The Curious Case of Curtis Granderson

For the 2nd consecutive season, New York Yankee centerfielder Curtis Granderson ranks 2nd in the American League in home runs. Over the same amount of time only Jose Bautista has hit more long balls than Granderson’s 69, knocking 70 out of the park from the start of the 2011 season until now. Granderson had shown big power potential earlier in his career, hitting 30 homers for the Tigers in 2008 despite playing his home games in cavernous Comerica Park, so it shouldn’t be a huge surprise to see him blasting the ball out of the much, much friendly confines of Yankee Stadium. But Granderson’s change in stance, timing, and his new-found ability to hit left-handed pitching is a much larger reason for his power spike, and today I want to analyze why. Let’s take a look after the jump:

In 2010, Granderson’s first in pinstripes, he struggled mightily against lefties hitting .234/.292/.354 with 4 homers and 12 RBI in just 174 plate appearances. That’s compared to his righty slash of .253/.340/.526 with 20 homers and 55 RBI in 354 plate appearances. His 2009 season was even more brutal, as Granderson hit just .183/.245/.239 with just 2 homers and 9 RBI against lefties compared to .275/.358/.539 with 28 homers and 62 RBI against righties. His poor performance against left handed pitchers directly dragged down an otherwise extremely powerful line against righties, and much of his issue was mechanical. Yankee hitting coach Kevin Long made a couple of changes, beginning with his swing in 2010.

The picture on the left is from a start against Jon Lester on August 9th, 2010, the last game before Granderson rebuilt his swing. The picture on the right is from August 12th, 2010, the first game in which the centerfielder unleashed his new stance. Long had Granderson close his stance more and he began keeping his hands lower, while cutting down on extracurricular movement before the pitch. By keeping his hands lower, Granderson’s elbow slot also drops on his swing. He’s able to keep his bat in the hitting zone longer, while still maintaining his powerful swing, thus allowing for more home runs. If you can keep your bat in the hitting zone longer, you have a greater chance of success.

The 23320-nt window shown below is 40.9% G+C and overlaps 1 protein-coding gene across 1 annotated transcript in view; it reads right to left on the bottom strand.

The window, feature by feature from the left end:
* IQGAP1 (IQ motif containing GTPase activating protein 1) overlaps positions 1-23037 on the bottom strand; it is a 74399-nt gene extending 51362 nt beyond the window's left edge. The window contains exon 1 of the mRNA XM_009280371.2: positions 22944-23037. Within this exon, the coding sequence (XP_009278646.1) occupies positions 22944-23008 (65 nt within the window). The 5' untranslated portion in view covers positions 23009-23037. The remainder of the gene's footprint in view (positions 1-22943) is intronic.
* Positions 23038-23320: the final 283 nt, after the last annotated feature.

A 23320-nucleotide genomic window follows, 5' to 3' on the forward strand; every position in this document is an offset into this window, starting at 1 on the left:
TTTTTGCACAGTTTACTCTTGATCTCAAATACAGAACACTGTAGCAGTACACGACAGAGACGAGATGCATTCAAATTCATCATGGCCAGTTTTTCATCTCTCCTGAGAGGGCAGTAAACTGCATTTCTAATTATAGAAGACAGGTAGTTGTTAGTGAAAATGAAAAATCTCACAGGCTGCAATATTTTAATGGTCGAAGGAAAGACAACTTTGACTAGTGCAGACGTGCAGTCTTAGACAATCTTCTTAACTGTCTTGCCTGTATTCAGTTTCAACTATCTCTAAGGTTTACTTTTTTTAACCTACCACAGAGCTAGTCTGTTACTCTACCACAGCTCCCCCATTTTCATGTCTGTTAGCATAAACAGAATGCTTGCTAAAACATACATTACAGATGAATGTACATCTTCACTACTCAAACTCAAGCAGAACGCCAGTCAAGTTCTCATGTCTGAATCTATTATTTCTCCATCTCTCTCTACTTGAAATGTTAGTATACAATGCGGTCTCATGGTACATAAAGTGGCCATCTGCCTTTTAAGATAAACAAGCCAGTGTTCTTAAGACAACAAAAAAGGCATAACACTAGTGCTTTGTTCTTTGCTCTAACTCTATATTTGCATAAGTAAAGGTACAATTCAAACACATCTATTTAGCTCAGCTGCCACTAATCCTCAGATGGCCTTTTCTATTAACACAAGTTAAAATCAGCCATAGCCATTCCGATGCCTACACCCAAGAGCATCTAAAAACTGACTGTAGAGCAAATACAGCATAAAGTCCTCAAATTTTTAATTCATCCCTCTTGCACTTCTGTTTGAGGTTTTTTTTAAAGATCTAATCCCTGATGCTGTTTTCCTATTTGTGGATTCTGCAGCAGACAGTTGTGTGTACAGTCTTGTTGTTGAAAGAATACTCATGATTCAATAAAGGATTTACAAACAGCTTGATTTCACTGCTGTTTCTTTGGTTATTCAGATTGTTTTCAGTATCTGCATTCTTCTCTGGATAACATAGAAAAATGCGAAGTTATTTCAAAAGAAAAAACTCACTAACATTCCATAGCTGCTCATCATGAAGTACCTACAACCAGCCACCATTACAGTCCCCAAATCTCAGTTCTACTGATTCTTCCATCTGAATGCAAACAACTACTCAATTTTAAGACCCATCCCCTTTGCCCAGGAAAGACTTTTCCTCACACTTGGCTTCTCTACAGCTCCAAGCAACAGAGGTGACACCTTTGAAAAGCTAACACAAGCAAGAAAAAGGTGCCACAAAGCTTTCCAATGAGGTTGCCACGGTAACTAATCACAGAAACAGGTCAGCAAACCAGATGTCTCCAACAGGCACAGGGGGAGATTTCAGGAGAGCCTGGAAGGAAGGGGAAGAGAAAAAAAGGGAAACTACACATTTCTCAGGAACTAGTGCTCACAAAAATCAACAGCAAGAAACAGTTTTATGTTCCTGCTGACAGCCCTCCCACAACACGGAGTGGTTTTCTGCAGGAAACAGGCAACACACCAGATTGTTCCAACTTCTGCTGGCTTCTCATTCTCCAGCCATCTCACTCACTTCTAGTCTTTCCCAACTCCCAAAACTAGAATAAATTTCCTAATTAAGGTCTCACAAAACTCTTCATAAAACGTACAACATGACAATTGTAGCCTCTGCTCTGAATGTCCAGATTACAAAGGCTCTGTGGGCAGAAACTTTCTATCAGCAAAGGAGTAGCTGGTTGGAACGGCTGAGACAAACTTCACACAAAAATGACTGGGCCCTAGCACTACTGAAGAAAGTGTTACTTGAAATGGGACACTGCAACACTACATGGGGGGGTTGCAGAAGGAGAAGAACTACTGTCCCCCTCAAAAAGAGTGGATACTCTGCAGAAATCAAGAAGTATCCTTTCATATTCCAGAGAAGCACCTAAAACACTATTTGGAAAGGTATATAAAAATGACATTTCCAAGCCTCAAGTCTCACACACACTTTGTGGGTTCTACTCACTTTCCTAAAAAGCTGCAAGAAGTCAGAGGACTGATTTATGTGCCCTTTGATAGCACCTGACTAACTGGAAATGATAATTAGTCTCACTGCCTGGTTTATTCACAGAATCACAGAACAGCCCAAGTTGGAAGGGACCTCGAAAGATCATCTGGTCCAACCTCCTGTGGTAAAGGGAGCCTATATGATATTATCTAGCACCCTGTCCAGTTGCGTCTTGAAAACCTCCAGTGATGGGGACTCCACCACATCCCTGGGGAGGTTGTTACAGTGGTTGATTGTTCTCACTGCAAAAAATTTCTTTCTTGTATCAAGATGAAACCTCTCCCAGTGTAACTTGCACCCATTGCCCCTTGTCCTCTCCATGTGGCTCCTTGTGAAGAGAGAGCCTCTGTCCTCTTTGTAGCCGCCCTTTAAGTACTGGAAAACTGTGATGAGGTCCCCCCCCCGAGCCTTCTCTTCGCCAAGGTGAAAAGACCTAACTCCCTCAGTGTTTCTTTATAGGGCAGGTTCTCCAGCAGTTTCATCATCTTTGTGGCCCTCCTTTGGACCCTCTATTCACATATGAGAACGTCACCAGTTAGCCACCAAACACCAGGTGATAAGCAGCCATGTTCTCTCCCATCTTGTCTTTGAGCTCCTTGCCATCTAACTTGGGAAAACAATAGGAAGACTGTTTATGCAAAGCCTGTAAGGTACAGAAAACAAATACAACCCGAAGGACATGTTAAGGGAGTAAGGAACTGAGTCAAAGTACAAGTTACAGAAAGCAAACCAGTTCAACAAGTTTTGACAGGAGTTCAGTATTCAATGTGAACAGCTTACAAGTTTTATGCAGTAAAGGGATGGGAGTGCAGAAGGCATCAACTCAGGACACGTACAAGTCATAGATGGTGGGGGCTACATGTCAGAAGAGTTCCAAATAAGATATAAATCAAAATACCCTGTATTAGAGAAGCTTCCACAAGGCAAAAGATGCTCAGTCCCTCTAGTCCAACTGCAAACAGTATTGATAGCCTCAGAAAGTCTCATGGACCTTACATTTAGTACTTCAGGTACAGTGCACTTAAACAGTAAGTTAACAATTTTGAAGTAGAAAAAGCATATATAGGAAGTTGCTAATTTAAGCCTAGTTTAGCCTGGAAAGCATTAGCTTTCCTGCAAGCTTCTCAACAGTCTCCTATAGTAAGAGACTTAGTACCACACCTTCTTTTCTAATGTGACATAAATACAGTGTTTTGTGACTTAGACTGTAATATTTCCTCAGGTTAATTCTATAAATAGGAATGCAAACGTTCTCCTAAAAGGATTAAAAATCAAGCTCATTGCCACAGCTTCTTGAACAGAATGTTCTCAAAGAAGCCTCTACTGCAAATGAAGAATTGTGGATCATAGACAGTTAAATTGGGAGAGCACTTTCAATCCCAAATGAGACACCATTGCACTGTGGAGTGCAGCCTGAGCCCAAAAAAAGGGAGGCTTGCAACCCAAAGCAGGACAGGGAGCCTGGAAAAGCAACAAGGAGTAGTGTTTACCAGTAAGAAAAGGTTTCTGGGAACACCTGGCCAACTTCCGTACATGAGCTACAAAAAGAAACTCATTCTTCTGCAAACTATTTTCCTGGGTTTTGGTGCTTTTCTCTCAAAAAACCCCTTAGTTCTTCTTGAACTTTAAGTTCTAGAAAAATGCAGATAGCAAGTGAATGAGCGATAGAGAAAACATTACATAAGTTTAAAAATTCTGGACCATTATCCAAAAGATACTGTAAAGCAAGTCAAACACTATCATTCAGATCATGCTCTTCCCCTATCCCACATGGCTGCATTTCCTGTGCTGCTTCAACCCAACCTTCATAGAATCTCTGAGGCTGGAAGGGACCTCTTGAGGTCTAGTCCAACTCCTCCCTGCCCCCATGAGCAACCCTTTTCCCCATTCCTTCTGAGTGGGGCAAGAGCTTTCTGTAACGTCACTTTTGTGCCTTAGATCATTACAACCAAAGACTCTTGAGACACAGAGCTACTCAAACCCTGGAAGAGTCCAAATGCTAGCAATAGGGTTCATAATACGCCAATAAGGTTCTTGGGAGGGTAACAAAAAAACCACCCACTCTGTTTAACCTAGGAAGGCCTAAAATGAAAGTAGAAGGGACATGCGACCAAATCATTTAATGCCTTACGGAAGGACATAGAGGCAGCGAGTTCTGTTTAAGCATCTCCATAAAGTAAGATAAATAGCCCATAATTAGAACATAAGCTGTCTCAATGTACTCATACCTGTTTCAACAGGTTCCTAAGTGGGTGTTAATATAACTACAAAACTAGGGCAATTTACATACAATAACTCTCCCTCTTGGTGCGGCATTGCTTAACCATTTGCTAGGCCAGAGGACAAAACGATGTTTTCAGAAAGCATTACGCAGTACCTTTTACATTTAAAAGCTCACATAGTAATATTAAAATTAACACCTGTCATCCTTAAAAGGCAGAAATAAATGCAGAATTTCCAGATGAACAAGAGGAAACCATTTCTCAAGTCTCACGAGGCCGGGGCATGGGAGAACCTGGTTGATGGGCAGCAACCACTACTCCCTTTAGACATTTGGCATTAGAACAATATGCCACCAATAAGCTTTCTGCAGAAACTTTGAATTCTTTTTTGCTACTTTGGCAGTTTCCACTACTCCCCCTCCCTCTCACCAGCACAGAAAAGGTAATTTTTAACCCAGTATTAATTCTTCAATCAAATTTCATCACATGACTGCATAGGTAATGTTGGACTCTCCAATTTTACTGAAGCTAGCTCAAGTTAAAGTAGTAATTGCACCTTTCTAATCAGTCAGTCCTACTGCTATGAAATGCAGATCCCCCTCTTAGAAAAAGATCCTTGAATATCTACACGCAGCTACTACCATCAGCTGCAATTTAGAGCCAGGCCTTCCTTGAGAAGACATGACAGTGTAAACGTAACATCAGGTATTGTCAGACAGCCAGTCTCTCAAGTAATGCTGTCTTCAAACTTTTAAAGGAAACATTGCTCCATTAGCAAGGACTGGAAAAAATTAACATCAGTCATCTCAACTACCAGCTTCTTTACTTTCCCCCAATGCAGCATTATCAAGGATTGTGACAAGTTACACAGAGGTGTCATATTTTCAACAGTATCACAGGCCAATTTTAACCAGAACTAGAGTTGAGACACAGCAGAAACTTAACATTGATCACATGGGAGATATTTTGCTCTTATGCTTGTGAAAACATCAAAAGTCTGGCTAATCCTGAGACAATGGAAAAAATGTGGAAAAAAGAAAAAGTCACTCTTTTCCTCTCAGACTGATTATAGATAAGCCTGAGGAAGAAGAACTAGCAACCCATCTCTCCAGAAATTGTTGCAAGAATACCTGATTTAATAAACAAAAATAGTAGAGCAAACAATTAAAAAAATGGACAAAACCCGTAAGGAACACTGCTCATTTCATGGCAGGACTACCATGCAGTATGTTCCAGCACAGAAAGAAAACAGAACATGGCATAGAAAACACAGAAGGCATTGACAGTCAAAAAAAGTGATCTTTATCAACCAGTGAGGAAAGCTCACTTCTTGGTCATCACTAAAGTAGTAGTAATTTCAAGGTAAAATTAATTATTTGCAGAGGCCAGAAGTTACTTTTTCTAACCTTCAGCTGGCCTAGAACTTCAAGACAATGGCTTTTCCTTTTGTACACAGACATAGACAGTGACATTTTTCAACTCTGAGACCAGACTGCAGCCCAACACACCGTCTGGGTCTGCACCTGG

Another result of the change in stance, is that Granderson has eliminated a lot of the wiggling he did before the pitch was thrown. Granderson has instead gone to a “trigger” approach as demonstrated below.

Granderson loads his hands before the pitch, pulling them up into the hitting position, which gets him ready to trigger his swing. If he sees a pitch to hit, like the fastball thrown by Bartolo Colon above, he pulls the trigger, unleashing a powerful swing that can go deep in even the largest of ballparks.

Granderson has also developed into a dead pull hitter, taking aim at the bleachers in right field. As the spray charts shows, Granderson pulls roughly over 2/3rds of his balls put in play. This approach allows Granderson to hit with more power, but it probably costs him batting average points, although it’s impossible to know if he would still have any success if he didn’t try to pull the ball. This allows opposing defenses to play an overshift on the Yankee centerfielder, but it leads to plenty of RBIs and wins.

But this approach has led to a lot of success for Granderson. In 2011 he finished 4th in the MVP vote by hitting .262/.364/.552 (140 OPS+) with 41 homers, 119 RBI, and 136 runs scored. He led baseball in both RBIs and runs scored, a difficult feat. More importantly, Granderson finally was able to hit lefties, batting .272/.347/.597 with 16 homers and 44 RBI. The success against lefties hasn’t transferred as well in 2012 (.229/.329/.443 with 8 homers and 19 RBI), but is still a far cry better than his miserable 2009-2010 stretch. Kevin Long was able to take all of this potential and mold Granderson into one of the 10 best offensive weapons in the American League, and he deserves a ton of credit for doing so.

By getting Granderson to limit his movements, use a trigger, and attempt to pull the ball, Kevin Long has made him into one of the best power hitters in baseball. Granderson probably hits a little to high up in the batting order and would probably benefit from hitting 4th or 5th in the lineup, where his power could drive in a greater amount of runs. At age 31 the other aspects of his game, speed and defense, are starting to drop off a bit, but his powerful bat still provides the Yankees plenty of value.


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